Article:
It is not nonsense to believe that we who have been divided from each other can, and will, one day sit down together at the welcome table of God’s love and God’s grace.
These are not nonsense thoughts. With the Easter eyes of resurrection faith, we can see the door through which we too can walk, through which we are invited, where we also will be given the news of the resurrection.
And with this hope, sisters and brothers, we can know our sins forgiven, and our lives made whole. We can look into the faces of our children and believe there is a future for them.
With this hope we can look into the eyes of the poor, the suffering, and the dispossessed and believe that God is able to establish justice for all. With this hope we can together build new communities of faith that will someday overcome the barriers of race and class and gender. And with this hope we can even look forward to a day when our nation no longer measures its security by its weapons, and its status by its wealth.”
Hope, believed, can be a hard thing to hang on to in a world such as ours, full of bad news and difficulty. And I don’t have a perfect answer for how we do it. I just know it is essential that we seek hope, and cultivate and protect its small flame from the winds of despair and chaos.
Maybe we focus in, at a micro level. I can’t fix the ecological disaster today, by myself. But I can reduce my use of plastics, and pick up trash, and pay attention to my own behaviors, and contact my elected leaders asking them to represent us well. Because hope believed is history in the process of being changed.
I can’t end a pandemic, but I can do what I can to limit its spread. Because hope believed is history in the process of being changed.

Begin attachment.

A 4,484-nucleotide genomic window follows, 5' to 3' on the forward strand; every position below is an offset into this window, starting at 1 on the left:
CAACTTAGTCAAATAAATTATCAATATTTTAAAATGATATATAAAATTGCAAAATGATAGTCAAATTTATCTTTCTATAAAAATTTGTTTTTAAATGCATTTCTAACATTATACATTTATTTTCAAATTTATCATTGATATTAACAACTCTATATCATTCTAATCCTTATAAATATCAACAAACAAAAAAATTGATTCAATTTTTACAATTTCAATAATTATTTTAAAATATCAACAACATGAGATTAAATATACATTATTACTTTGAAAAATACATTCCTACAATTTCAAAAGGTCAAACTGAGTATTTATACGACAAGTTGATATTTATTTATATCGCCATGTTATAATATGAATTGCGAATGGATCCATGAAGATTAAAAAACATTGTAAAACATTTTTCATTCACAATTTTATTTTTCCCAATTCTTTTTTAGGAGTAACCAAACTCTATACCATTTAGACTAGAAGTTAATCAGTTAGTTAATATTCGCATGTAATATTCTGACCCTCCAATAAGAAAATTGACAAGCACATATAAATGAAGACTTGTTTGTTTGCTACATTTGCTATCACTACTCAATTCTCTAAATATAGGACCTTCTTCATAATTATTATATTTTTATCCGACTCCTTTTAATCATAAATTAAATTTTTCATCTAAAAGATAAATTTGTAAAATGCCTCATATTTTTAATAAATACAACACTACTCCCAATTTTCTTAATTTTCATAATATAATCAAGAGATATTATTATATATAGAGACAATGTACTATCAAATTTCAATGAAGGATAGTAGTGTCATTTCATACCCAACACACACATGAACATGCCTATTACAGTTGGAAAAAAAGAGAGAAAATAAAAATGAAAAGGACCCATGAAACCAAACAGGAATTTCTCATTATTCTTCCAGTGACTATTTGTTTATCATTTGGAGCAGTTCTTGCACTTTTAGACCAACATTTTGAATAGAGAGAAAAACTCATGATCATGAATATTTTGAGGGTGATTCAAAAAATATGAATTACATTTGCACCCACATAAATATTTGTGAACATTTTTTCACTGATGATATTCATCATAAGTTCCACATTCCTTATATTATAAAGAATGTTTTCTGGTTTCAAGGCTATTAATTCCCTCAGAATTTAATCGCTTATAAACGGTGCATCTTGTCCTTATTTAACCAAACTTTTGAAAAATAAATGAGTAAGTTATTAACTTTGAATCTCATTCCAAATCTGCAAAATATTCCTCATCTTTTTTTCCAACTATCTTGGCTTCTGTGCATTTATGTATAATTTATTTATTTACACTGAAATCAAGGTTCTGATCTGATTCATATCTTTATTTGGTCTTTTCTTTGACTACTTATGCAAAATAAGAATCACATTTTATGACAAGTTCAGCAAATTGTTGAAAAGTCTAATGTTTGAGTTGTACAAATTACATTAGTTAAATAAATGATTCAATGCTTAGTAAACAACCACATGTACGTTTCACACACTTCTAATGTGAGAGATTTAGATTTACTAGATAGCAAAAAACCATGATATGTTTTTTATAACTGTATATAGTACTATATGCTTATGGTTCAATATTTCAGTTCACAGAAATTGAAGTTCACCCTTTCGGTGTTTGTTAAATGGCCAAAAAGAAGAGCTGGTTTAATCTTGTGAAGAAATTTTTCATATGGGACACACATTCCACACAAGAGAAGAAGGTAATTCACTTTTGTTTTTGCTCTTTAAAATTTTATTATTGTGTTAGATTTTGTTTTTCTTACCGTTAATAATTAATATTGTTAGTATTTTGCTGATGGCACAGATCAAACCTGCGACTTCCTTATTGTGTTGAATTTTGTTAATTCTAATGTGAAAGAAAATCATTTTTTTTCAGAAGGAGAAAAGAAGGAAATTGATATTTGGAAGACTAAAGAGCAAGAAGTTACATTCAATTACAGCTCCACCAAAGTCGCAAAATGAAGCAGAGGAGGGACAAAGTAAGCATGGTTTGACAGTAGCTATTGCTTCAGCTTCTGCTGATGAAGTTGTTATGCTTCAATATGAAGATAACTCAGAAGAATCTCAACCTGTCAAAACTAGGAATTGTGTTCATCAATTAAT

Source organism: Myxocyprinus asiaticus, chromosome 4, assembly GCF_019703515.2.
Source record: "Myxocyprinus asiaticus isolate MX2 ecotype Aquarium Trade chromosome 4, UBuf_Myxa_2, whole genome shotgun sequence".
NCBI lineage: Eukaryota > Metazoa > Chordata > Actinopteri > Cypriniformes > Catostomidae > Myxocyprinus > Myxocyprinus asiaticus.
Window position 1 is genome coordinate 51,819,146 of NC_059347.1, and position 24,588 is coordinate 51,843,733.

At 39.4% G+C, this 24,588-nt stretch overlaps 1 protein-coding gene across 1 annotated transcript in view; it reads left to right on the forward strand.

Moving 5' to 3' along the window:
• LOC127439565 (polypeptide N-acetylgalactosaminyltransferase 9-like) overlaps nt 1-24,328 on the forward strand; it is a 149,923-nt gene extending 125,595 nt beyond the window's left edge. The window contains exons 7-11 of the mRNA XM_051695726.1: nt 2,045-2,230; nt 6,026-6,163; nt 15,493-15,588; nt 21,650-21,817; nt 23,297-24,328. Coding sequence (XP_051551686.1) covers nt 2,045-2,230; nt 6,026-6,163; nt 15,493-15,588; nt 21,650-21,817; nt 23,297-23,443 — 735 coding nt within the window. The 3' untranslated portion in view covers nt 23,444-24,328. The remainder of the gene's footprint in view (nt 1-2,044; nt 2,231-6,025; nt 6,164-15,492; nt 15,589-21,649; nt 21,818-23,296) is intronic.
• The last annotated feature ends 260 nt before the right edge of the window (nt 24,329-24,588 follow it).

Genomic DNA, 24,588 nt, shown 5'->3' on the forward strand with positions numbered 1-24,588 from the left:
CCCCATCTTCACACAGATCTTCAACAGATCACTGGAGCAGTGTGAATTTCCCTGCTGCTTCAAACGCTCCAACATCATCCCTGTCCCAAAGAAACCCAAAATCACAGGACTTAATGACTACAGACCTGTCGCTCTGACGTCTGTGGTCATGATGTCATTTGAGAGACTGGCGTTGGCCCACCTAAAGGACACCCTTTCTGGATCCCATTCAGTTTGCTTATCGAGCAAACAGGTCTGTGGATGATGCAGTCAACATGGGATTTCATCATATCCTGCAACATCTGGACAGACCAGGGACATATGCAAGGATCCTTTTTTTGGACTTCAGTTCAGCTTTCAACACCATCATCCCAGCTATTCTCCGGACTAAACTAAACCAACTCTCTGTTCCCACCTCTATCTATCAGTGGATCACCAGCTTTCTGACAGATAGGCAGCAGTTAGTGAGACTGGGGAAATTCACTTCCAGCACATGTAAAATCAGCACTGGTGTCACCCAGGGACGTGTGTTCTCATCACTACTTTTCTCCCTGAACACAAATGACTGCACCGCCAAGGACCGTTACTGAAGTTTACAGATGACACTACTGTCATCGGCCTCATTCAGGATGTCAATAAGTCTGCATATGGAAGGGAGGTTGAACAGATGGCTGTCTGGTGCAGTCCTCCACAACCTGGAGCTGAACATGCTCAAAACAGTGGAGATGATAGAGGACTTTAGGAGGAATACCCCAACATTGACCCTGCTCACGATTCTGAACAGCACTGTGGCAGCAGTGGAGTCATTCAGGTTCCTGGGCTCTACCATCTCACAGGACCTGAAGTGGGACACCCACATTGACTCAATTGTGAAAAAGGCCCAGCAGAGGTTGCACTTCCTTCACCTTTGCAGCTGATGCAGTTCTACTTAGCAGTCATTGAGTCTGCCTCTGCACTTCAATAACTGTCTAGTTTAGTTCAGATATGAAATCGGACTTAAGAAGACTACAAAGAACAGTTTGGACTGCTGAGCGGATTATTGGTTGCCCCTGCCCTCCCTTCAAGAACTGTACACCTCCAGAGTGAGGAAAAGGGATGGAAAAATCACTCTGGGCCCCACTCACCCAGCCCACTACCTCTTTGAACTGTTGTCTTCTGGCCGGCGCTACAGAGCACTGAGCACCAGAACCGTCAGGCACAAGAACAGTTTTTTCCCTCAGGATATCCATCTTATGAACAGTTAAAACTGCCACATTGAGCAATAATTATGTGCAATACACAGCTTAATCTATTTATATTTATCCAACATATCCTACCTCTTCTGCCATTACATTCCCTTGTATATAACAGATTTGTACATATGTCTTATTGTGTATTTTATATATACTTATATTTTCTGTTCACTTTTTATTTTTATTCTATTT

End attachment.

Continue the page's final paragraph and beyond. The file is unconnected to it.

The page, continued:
As some of you know, my family gathered recently to say goodbye to my father in law, Gordon Glass, who was surely the best father in law ever to live. And my niece, Maya, in her eulogy, shared some words Gordon had written to her in the depths of the pandemic, when she was back at college, but mainly quarantined to her dorm room, filled with anxiety and worry.
“The way forward is not always easy to see in times like this, but I have learned that some things are helpful: do good work, see the next person you encounter as the most important opportunity of your day, and finally know that your background will carry you through these times and you will look back and be stronger for it.
I wish you deep laughs, love every day, and peace right now. Love, Grampa”
I think this is how we hold on to hope when things seem overwhelming.
That’s what the women were doing that morning at the tomb.
They couldn’t fix Rome and its oppressive policies. They couldn’t fix their own religious leaders who handed Jesus over to Rome. They couldn’t stop Jesus’ death on the cross. The world was a big mess for them too.
But they could show up to show him love, even in the face of death.
So this morning we remember these women and their willingness to approach death and tombs to show their love.
We remember the way they encountered new life and remembered the stories of grace and mercy.
We remember how they testified to what they had experienced, willing to bear the accusations of men who told them they were nuts.
And we remember the men who accused them of telling idle tales but then went to see for themselves, so that hope unbelieved could be transformed into history being changed.
As you live into this Easter season, remember and witness, believe in hope. God will do the rest. Thanks be to God. Amen.
PS….. A big thanks to my colleagues at Calvary for making Holy Week so special and for making my job so much fun.